Austin Hill: Vernon Parker is a Republican who has worked for two former U.S. presidents. He is the mayor of Paradise Valley, and he's African-American. Parker is talking about seeking the governor's office.
Lots and lots of e-mail. That's the best way to describe the response I've gotten over the past few weeks, as I've contemplated here in this column how Arizona's next race for the governor may be shaping up.
Having listed the prospective candidates, and having offered my perspective on each of them, in the coming months I will be periodically interviewing each of them, and sharing my conversations with you.
The Democratic nominee will almost certainly be Arizona Attorney General Terry Goddard. But with the Republicans, I expect some surprises on the way to a nomination. And in the spirit of "surprises," here's one for you now.
Vernon Parker is a Republican who has worked in Washington for two former U.S. presidents. He is the mayor of Paradise Valley, and he's African-American. Nine months ago, I featured him in this column as we discussed the election of America's first black president.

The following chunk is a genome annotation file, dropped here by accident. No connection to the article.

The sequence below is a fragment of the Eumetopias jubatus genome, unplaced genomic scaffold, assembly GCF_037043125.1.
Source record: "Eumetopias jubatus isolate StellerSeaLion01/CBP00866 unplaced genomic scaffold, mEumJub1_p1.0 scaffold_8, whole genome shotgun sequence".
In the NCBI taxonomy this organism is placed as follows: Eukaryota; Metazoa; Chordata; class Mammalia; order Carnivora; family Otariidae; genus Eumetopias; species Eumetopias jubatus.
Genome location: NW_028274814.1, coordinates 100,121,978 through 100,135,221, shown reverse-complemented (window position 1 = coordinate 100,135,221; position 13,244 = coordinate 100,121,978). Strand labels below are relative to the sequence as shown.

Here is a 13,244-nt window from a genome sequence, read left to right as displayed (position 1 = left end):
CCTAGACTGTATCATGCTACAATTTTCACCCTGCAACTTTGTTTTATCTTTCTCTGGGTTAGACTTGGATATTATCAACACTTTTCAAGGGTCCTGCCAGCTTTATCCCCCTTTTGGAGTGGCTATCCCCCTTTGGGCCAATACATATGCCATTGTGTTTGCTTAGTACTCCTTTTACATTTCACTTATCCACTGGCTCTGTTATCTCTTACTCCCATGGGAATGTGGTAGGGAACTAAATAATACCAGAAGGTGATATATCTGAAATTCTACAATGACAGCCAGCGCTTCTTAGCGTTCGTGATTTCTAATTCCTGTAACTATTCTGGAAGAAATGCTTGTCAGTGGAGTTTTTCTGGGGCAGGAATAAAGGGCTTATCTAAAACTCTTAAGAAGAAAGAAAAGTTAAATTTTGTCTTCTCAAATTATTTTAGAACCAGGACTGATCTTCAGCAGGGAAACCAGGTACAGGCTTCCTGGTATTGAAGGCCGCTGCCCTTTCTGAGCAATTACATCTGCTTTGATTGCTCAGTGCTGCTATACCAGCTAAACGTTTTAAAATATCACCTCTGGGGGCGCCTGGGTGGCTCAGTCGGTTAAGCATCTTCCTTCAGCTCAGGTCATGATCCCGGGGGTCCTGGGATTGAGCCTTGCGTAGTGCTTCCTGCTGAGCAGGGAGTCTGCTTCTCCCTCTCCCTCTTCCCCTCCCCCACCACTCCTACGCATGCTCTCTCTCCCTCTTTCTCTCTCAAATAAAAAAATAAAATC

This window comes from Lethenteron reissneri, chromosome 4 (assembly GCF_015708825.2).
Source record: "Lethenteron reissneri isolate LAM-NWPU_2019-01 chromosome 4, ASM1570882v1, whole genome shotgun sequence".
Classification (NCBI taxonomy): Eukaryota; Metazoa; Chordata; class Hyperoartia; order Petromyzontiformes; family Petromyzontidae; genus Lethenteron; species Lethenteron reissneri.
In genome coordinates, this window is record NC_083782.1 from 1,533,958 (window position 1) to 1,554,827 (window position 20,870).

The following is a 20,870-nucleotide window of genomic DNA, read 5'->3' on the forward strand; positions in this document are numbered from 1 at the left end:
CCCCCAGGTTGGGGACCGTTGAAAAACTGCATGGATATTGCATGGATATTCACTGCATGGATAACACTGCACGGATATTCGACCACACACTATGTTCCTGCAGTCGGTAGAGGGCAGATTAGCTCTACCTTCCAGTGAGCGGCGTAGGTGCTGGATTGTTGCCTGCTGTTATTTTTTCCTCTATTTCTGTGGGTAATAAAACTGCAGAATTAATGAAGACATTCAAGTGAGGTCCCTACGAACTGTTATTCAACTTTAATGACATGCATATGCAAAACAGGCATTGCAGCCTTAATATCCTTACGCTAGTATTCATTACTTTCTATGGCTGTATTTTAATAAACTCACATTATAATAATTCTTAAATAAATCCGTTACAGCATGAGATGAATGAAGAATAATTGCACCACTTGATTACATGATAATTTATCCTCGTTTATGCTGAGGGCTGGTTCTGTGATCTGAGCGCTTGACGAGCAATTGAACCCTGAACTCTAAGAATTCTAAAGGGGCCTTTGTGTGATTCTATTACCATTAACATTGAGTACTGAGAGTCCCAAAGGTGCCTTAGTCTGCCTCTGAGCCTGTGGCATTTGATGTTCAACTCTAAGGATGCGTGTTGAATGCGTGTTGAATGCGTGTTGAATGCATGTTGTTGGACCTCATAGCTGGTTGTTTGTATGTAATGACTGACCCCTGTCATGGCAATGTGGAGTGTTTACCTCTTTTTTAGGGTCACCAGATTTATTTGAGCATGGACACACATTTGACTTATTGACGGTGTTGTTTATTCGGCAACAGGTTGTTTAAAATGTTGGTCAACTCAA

Parker is talking about seeking the governor's office, but hasn't committed to entering the election, yet. I caught up with him last week to learn more.
Hill: Why are you considering a run for governor?
Vernon Parker: It's simple. Because I believe it's time for a new dialogue in our state. Arizona is crying out for leadership, and I can beat Terry Goddard. I can provide a new brand of leadership. Our state is at a crossroads right now, and we need a different approach, and a new dialogue. If Arizona doesn't correct course very soon, then our state's future will be compromised.
Hill: What do you mean "a new dialogue"? How do we need to "correct course"?
Parker: Einstein said it best: When you do the same thing over and over again and expect different results, that is insanity. We need to approach our fiscal problems differently. We need to bring new businesses in to this state, we can't continue as we have been economically. As for our dialogue, the governor's office and the Legislature need to work collaboratively, not adversarily. I have a professional track record of resolving conflict, and I can bring a different dialogue to the state Capitol.